Discovery of early biomarkers paves way for new insight into Huntington's disease
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  March 13, 2017  
  Huntington's Disease  
  The latest huntington's disease news from News Medical  
 Discovery of early biomarkers paves way for new insight into Huntington's diseaseDiscovery of early biomarkers paves way for new insight into Huntington's disease
 
Early warning signs of Huntington's disease have been uncovered in a sheep carrying the human HD mutation, leading the way for new insight into this devastating illness, a new study in Scientific Reports has found.
 
 
 Study finding suggests new ways in which genetic mutations may cause brain disordersStudy finding suggests new ways in which genetic mutations may cause brain disorders
 
Many kids say they love their mom and dad equally, but there are times when even the best prefers one parent over the other. The same can be said for how the body's cells treat our DNA instructions. It has long been thought that each copy - one inherited from mom and one from dad - is treated the same.
 
   Stem cells strictly abide by innate developmental clocks, study showsStem cells strictly abide by innate developmental clocks, study shows
 
The mystery of what controls the range of developmental clocks in mammals — from 22 months for an elephant to 12 days for an opossum — may lie in the strict time-keeping of pluripotent stem cells for each unique species.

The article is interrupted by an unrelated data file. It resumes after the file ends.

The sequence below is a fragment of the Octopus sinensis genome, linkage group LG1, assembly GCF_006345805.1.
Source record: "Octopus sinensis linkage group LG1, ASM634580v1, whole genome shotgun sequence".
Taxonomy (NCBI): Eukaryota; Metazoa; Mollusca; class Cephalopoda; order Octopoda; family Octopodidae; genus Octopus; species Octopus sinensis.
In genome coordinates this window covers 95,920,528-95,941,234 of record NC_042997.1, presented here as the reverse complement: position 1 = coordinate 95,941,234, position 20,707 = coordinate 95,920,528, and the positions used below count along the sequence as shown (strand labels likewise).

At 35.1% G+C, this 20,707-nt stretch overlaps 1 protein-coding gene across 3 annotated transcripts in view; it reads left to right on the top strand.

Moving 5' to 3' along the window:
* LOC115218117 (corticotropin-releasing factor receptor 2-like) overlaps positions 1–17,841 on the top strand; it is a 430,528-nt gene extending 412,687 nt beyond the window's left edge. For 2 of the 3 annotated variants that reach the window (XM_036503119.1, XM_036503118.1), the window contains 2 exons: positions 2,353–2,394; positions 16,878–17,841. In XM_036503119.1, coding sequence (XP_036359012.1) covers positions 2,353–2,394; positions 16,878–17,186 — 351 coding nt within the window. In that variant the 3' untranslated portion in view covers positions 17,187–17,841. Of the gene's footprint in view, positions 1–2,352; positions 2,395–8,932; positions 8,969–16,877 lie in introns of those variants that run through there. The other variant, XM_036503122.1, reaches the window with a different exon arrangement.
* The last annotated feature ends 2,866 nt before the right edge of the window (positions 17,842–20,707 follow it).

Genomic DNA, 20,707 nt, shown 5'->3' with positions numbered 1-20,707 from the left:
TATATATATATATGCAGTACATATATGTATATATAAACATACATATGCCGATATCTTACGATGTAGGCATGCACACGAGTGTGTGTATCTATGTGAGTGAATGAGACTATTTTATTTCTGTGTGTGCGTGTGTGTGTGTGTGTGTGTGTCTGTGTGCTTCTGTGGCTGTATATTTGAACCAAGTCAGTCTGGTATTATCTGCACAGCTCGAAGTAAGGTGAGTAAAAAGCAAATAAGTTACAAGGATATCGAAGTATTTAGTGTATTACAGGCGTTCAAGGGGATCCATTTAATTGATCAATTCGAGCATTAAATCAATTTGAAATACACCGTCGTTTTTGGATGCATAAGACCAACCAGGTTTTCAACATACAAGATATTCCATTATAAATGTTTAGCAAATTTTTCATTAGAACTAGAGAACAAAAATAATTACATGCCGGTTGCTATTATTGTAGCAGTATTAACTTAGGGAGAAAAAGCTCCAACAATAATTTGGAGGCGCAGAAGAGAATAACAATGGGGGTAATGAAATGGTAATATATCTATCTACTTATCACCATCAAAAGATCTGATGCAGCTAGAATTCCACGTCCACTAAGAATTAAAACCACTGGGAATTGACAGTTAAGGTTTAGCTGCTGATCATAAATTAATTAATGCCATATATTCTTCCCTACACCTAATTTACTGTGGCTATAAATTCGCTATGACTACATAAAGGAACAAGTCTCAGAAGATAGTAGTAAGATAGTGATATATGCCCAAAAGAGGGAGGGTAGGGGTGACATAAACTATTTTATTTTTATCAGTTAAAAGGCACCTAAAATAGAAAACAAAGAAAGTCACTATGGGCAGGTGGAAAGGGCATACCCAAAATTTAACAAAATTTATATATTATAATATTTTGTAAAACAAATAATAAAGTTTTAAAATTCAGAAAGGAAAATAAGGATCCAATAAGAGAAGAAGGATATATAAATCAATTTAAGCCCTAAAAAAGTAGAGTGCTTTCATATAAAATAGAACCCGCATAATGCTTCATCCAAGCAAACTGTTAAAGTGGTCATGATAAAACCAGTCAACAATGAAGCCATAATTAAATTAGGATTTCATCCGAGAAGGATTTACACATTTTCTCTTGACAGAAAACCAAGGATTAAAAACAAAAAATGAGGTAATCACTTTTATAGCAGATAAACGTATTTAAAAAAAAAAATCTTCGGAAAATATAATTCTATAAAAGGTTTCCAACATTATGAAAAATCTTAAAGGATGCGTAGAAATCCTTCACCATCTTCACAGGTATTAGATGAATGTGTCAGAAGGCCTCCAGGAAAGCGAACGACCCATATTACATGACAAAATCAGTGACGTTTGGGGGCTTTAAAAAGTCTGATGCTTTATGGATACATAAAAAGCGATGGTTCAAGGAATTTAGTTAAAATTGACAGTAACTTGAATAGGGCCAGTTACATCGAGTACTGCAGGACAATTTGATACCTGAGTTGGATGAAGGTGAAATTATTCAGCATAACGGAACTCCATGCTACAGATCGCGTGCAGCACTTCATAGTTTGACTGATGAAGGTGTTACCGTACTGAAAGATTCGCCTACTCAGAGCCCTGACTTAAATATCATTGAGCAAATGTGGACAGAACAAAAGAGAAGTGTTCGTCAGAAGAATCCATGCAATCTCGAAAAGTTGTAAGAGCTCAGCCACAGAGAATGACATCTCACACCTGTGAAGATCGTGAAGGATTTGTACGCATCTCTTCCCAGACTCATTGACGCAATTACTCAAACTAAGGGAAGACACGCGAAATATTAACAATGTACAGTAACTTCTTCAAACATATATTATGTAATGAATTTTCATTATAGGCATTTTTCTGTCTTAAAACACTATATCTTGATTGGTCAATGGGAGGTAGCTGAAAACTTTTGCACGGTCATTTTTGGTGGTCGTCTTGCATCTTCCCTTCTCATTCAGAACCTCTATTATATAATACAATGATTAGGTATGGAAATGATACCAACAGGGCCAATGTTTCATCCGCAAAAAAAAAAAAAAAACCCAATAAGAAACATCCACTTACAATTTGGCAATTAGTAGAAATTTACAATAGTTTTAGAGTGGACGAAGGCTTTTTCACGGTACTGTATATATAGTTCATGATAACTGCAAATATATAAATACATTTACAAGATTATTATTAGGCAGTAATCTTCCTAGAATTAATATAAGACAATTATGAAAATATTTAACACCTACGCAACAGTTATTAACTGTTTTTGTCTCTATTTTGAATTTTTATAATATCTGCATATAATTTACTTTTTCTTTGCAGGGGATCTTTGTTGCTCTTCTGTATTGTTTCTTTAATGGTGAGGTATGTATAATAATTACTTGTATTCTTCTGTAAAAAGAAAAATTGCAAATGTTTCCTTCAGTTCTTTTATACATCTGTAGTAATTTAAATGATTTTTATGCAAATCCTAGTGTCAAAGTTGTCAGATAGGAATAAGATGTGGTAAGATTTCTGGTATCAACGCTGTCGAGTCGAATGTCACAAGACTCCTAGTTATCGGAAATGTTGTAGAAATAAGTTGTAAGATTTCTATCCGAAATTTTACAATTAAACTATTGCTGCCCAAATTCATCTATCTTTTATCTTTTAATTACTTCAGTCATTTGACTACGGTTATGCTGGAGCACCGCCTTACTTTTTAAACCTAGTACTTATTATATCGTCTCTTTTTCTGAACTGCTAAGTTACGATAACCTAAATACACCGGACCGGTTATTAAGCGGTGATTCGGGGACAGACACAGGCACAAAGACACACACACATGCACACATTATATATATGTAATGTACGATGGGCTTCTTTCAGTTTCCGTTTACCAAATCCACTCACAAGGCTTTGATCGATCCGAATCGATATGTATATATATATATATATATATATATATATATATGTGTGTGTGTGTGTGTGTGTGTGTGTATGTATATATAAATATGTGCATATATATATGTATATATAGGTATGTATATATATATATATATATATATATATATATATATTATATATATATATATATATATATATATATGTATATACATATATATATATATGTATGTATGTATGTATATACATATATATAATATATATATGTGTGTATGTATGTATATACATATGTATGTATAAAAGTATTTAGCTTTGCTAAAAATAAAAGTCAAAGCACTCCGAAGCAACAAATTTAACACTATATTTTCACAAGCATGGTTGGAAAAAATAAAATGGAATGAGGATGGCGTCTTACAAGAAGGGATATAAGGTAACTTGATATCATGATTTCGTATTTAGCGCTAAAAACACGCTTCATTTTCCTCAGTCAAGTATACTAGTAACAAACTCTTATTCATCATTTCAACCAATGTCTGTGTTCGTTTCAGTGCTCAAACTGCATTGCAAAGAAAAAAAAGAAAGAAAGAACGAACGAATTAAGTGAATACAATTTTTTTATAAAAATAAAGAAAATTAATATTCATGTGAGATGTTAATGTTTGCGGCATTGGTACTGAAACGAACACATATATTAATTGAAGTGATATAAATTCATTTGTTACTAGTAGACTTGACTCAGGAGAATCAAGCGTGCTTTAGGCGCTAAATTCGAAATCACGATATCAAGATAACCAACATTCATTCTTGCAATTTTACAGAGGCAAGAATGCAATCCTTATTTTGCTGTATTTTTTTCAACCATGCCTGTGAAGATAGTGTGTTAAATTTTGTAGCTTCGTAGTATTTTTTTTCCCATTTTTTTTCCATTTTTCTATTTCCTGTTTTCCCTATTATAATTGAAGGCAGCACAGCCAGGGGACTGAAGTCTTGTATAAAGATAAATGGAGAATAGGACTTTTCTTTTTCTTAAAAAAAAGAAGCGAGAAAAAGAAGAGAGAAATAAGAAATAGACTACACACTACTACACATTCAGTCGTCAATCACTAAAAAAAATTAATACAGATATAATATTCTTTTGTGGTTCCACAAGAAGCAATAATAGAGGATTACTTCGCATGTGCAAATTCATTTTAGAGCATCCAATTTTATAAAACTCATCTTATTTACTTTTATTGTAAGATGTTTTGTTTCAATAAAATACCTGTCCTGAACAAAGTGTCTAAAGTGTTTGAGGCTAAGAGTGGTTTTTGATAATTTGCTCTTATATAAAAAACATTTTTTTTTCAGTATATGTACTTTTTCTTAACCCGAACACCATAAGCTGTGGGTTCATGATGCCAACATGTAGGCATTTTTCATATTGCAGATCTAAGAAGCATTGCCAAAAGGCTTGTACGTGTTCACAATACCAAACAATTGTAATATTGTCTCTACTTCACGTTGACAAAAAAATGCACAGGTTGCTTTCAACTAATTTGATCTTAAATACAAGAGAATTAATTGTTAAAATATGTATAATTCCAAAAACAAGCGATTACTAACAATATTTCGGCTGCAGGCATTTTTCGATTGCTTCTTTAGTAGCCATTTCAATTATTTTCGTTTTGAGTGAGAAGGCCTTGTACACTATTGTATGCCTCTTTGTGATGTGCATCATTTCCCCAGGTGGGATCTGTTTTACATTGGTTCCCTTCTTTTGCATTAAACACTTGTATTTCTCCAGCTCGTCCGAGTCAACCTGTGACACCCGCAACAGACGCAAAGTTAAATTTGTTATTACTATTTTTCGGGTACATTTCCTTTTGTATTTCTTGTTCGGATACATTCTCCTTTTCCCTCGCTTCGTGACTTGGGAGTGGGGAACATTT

IU study reveals new compounds with potential to boost enzyme that could protect against dementiaIU study reveals new compounds with potential to boost enzyme that could protect against dementia
 
A study by Indiana University researchers has identified 24 compounds -- including caffeine -- with the potential to boost an enzyme in the brain shown to protect against dementia.
 
   Rutgers study discovers that chemical used to detect amyloid plaques increases roundworm lifespanRutgers study discovers that chemical used to detect amyloid plaques increases roundworm lifespan
 
While many anti-aging drugs don't live up to their claim, a tightly replicated study by Rutgers and a group of researchers from around the country discovered that a chemical used to detect amyloid plaques found in the brains of those with Alzheimer's extended the lifespan of thousands of roundworms similar in molecular form, function and genetics to humans.